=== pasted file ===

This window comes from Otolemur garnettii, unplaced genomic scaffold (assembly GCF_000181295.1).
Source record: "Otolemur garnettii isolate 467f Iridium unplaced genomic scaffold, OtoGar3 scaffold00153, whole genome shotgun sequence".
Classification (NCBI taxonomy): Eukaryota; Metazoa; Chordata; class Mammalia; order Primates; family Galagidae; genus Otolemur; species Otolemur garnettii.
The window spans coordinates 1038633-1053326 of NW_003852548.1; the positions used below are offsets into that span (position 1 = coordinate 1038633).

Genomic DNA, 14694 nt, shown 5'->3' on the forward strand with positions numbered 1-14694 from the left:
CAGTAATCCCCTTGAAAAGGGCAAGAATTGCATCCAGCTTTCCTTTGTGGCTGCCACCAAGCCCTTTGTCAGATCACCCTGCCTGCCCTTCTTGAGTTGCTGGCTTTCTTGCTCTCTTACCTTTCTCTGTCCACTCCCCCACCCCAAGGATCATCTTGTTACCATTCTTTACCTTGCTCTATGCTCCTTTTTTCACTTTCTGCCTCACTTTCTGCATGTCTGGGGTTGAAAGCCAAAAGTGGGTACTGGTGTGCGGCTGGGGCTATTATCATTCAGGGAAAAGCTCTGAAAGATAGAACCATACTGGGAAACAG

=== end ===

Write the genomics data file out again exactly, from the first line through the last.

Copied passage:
This window comes from Otolemur garnettii, unplaced genomic scaffold (assembly GCF_000181295.1).
Source record: "Otolemur garnettii isolate 467f Iridium unplaced genomic scaffold, OtoGar3 scaffold00153, whole genome shotgun sequence".
Classification (NCBI taxonomy): Eukaryota; Metazoa; Chordata; class Mammalia; order Primates; family Galagidae; genus Otolemur; species Otolemur garnettii.
The window spans coordinates 1038633-1053326 of NW_003852548.1; the positions used below are offsets into that span (position 1 = coordinate 1038633).

Genomic DNA, 14694 nt, shown 5'->3' on the forward strand with positions numbered 1-14694 from the left:
CAGTAATCCCCTTGAAAAGGGCAAGAATTGCATCCAGCTTTCCTTTGTGGCTGCCACCAAGCCCTTTGTCAGATCACCCTGCCTGCCCTTCTTGAGTTGCTGGCTTTCTTGCTCTCTTACCTTTCTCTGTCCACTCCCCCACCCCAAGGATCATCTTGTTACCATTCTTTACCTTGCTCTATGCTCCTTTTTTCACTTTCTGCCTCACTTTCTGCATGTCTGGGGTTGAAAGCCAAAAGTGGGTACTGGTGTGCGGCTGGGGCTATTATCATTCAGGGAAAAGCTCTGAAAGATAGAACCATACTGGGAAACAG